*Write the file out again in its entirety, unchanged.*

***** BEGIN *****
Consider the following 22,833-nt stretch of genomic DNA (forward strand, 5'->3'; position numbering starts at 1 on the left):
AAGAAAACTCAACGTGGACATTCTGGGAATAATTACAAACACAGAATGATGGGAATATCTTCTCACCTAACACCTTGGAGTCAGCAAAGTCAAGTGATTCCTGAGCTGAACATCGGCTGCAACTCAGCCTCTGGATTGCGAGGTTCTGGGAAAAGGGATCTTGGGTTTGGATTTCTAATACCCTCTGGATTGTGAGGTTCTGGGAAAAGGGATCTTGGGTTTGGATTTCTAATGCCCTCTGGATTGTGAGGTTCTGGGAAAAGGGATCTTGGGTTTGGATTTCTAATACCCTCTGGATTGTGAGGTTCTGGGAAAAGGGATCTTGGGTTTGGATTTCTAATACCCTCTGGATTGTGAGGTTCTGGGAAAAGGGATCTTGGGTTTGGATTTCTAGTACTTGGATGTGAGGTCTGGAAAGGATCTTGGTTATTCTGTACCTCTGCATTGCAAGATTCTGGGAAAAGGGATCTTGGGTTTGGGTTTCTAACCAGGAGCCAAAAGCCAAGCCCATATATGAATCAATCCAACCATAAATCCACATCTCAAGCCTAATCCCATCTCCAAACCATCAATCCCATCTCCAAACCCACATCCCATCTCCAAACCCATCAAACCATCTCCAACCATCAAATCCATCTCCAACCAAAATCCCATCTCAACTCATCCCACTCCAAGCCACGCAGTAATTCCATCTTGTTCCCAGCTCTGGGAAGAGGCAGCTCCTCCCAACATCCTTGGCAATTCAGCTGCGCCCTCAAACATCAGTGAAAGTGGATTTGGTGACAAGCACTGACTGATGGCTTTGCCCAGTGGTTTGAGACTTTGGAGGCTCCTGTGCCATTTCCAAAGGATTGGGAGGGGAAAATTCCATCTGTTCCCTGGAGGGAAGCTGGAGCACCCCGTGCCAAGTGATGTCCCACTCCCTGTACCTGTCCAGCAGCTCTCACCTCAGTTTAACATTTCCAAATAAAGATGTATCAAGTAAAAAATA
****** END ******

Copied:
Consider the following 22,833-nt stretch of genomic DNA (forward strand, 5'->3'; position numbering starts at 1 on the left):
AAGAAAACTCAACGTGGACATTCTGGGAATAATTACAAACACAGAATGATGGGAATATCTTCTCACCTAACACCTTGGAGTCAGCAAAGTCAAGTGATTCCTGAGCTGAACATCGGCTGCAACTCAGCCTCTGGATTGCGAGGTTCTGGGAAAAGGGATCTTGGGTTTGGATTTCTAATACCCTCTGGATTGTGAGGTTCTGGGAAAAGGGATCTTGGGTTTGGATTTCTAATGCCCTCTGGATTGTGAGGTTCTGGGAAAAGGGATCTTGGGTTTGGATTTCTAATACCCTCTGGATTGTGAGGTTCTGGGAAAAGGGATCTTGGGTTTGGATTTCTAATACCCTCTGGATTGTGAGGTTCTGGGAAAAGGGATCTTGGGTTTGGATTTCTAGTACTTGGATGTGAGGTCTGGAAAGGATCTTGGTTATTCTGTACCTCTGCATTGCAAGATTCTGGGAAAAGGGATCTTGGGTTTGGGTTTCTAACCAGGAGCCAAAAGCCAAGCCCATATATGAATCAATCCAACCATAAATCCACATCTCAAGCCTAATCCCATCTCCAAACCATCAATCCCATCTCCAAACCCACATCCCATCTCCAAACCCATCAAACCATCTCCAACCATCAAATCCATCTCCAACCAAAATCCCATCTCAACTCATCCCACTCCAAGCCACGCAGTAATTCCATCTTGTTCCCAGCTCTGGGAAGAGGCAGCTCCTCCCAACATCCTTGGCAATTCAGCTGCGCCCTCAAACATCAGTGAAAGTGGATTTGGTGACAAGCACTGACTGATGGCTTTGCCCAGTGGTTTGAGACTTTGGAGGCTCCTGTGCCATTTCCAAAGGATTGGGAGGGGAAAATTCCATCTGTTCCCTGGAGGGAAGCTGGAGCACCCCGTGCCAAGTGATGTCCCACTCCCTGTACCTGTCCAGCAGCTCTCACCTCAGTTTAACATTTCCAAATAAAGATGTATCAAGTAAAAAATA